Married at fourteen, sneaking out to all night masquerade parties at sixteen, combining in excesses of cocaine, gambling and champagne at seventeen; what may sound like the previews for a particularly intense season of MTV: True Life are actually a few of the highlights from the extravagant life of Marie Antoinette. Continuing her seemingly endless exploration into the struggles of a woman transitioning from teenage to adult life, Sofia Coppola wrote and directed the film. In the same vein as The Virgin Suicides and Lost in Translation, Marie Antoinette mixes in a refreshing view of modern life with the beauty and elegance of the time period. Using 18th century France and the actual epic palace of Versailles as the back-drop, Coppola seamlessly blends regality with frivolity in a way that is only fitting of Antoinette.
Kirsten Dunst was just as believable as a fourteen-year-old dauphine as she was as a beleaguered thirty-eight-year-old queen. Dunst brought a whimsical cheerfulness to Antoinette that immediately showed her character as endearing, despite her eccentric and overindulgent lifestyle. “The queen has a somewhat autistic temperament,” Ambassador Mercy (the wonderfully sardonic Steve Coogan) summarized succinctly. The cast, including Rip Torn (Louis XV), Molly Shannon (Aunt Victoire), Judy Davis (Comtesse de Noailles) and many others was mostly comprised of comedians, which added yet another terrific side to the film. Jason Schwartzman (King Louis XIV) gave an outstanding performance, poking fun at Louis’ notorious brevity and awkwardness. In spite of the character’s frequent inept moments, he delivered a stirring emotional performance, as well, giving the character surprising depth as shown in his steadfast allegiance to the fledging United States and inspiring love and loyalty of Marie Antoinette, despite her illustrious affair.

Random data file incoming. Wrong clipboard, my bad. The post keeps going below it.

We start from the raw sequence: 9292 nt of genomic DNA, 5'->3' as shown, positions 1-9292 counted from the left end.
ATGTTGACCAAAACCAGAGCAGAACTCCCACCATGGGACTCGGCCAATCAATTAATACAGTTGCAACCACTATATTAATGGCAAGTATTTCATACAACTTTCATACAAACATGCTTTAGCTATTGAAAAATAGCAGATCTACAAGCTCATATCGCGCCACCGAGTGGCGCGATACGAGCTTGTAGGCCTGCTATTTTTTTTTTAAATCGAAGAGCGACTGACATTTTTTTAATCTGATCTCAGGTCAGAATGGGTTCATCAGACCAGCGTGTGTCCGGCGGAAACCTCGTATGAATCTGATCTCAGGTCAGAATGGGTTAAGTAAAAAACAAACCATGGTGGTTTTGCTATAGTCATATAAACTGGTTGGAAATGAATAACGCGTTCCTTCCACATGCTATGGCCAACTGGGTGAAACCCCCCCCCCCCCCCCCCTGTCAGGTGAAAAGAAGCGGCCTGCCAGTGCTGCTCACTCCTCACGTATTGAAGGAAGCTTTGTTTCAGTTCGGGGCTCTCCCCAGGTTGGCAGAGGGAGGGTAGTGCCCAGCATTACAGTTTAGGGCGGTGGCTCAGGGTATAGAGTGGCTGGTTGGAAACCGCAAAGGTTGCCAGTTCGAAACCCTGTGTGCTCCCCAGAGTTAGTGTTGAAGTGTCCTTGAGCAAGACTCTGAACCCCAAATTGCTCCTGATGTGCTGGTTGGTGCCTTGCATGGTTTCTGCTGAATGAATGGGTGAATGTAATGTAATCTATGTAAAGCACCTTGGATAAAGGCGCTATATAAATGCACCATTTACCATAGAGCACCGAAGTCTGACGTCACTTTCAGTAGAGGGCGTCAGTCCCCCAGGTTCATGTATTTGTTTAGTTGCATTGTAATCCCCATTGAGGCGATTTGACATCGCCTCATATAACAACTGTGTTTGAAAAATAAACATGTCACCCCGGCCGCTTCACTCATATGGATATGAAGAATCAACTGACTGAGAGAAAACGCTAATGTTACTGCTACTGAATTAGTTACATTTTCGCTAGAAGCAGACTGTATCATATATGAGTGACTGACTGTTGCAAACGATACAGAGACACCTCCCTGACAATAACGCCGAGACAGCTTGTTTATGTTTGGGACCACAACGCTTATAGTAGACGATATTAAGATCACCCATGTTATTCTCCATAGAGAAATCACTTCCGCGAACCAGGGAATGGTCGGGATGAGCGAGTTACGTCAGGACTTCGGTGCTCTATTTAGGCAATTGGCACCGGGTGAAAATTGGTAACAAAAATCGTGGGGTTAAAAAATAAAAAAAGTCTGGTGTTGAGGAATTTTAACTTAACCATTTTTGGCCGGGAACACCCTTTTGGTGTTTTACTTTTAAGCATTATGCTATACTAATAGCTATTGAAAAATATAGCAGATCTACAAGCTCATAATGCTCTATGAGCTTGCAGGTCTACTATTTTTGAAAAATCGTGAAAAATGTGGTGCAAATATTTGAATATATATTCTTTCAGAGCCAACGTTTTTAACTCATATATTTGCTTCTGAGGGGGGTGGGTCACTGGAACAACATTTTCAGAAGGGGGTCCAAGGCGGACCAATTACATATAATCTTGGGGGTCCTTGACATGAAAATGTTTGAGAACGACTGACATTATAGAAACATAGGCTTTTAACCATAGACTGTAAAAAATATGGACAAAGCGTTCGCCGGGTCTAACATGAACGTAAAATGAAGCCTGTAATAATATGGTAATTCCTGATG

As expected, Coppola did not skimp on the soundtrack. Ranging from The Cure to The Strokes with tracks from New Order and Aphex Twin; there was an eerie perfection to the appropriateness of each selection. They not only synced up with the theme and tone of the movie, but enhanced everything by bringing an accessible and relatable counterpoint to the increasing lavishness of each scene. Showcasing such primal sounds paired with the scenery of the Palace of Versailles is a great example of the constant contrast of imperiousness and revelry that Coppola appeared to strive for throughout the film.
There were points in the story that were a bit overwhelming by the need to explicate, but the majority of the film was supremely well-balanced between it’s poignancy and historical factuality. Besides being an exceptionally well-told story about the life and times of Marie Antoinette, this film is an amazing mixture of comedy and romance that spices up what many would have written off as nothing more than a history book put to screen. Sofia Coppola has, yet again, found an intensity and profundity that transcends the setting and the plot and shows at its core a timeless story that can be admired and loved by all audiences.